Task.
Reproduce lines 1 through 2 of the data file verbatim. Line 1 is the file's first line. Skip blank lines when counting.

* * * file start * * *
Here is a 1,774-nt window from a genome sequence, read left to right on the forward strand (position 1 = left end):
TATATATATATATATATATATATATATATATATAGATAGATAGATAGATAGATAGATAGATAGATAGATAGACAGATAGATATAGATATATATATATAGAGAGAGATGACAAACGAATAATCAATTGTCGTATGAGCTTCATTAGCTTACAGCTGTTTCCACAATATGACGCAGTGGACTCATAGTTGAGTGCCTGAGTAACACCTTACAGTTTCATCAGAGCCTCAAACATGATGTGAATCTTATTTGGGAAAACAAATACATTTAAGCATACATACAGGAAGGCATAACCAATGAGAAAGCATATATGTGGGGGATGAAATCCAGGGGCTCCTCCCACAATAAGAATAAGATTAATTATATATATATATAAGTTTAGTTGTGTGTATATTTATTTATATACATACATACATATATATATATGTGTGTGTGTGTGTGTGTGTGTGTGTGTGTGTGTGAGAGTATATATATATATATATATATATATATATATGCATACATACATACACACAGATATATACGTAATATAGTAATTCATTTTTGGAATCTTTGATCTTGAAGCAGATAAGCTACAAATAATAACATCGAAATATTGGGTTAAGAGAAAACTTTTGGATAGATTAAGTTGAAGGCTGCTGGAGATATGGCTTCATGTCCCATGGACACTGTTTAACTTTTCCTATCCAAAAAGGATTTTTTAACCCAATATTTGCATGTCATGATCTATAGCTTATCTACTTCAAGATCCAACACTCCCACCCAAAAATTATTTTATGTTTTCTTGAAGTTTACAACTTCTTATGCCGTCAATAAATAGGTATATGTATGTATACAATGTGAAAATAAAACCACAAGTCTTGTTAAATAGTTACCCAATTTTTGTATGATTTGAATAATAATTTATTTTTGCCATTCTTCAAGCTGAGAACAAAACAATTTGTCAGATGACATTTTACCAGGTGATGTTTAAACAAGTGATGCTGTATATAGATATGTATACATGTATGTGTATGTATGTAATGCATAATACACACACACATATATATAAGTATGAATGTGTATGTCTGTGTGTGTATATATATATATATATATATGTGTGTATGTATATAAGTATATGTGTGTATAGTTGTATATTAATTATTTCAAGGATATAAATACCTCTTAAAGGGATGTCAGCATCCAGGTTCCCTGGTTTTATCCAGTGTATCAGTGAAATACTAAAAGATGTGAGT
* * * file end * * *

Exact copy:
Here is a 1,774-nt window from a genome sequence, read left to right on the forward strand (position 1 = left end):
TATATATATATATATATATATATATATATATATAGATAGATAGATAGATAGATAGATAGATAGATAGATAGACAGATAGATATAGATATATATATATAGAGAGAGATGACAAACGAATAATCAATTGTCGTATGAGCTTCATTAGCTTACAGCTGTTTCCACAATATGACGCAGTGGACTCATAGTTGAGTGCCTGAGTAACACCTTACAGTTTCATCAGAGCCTCAAACATGATGTGAATCTTATTTGGGAAAACAAATACATTTAAGCATACATACAGGAAGGCATAACCAATGAGAAAGCATATATGTGGGGGATGAAATCCAGGGGCTCCTCCCACAATAAGAATAAGATTAATTATATATATATATAAGTTTAGTTGTGTGTATATTTATTTATATACATACATACATATATATATATGTGTGTGTGTGTGTGTGTGTGTGTGTGTGTGTGTGAGAGTATATATATATATATATATATATATATATATGCATACATACATACACACAGATATATACGTAATATAGTAATTCATTTTTGGAATCTTTGATCTTGAAGCAGATAAGCTACAAATAATAACATCGAAATATTGGGTTAAGAGAAAACTTTTGGATAGATTAAGTTGAAGGCTGCTGGAGATATGGCTTCATGTCCCATGGACACTGTTTAACTTTTCCTATCCAAAAAGGATTTTTTAACCCAATATTTGCATGTCATGATCTATAGCTTATCTACTTCAAGATCCAACACTCCCACCCAAAAATTATTTTATGTTTTCTTGAAGTTTACAACTTCTTATGCCGTCAATAAATAGGTATATGTATGTATACAATGTGAAAATAAAACCACAAGTCTTGTTAAATAGTTACCCAATTTTTGTATGATTTGAATAATAATTTATTTTTGCCATTCTTCAAGCTGAGAACAAAACAATTTGTCAGATGACATTTTACCAGGTGATGTTTAAACAAGTGATGCTGTATATAGATATGTATACATGTATGTGTATGTATGTAATGCATAATACACACACACATATATATAAGTATGAATGTGTATGTCTGTGTGTGTATATATATATATATATATATGTGTGTATGTATATAAGTATATGTGTGTATAGTTGTATATTAATTATTTCAAGGATATAAATACCTCTTAAAGGGATGTCAGCATCCAGGTTCCCTGGTTTTATCCAGTGTATCAGTGAAATACTAAAAGATGTGAGT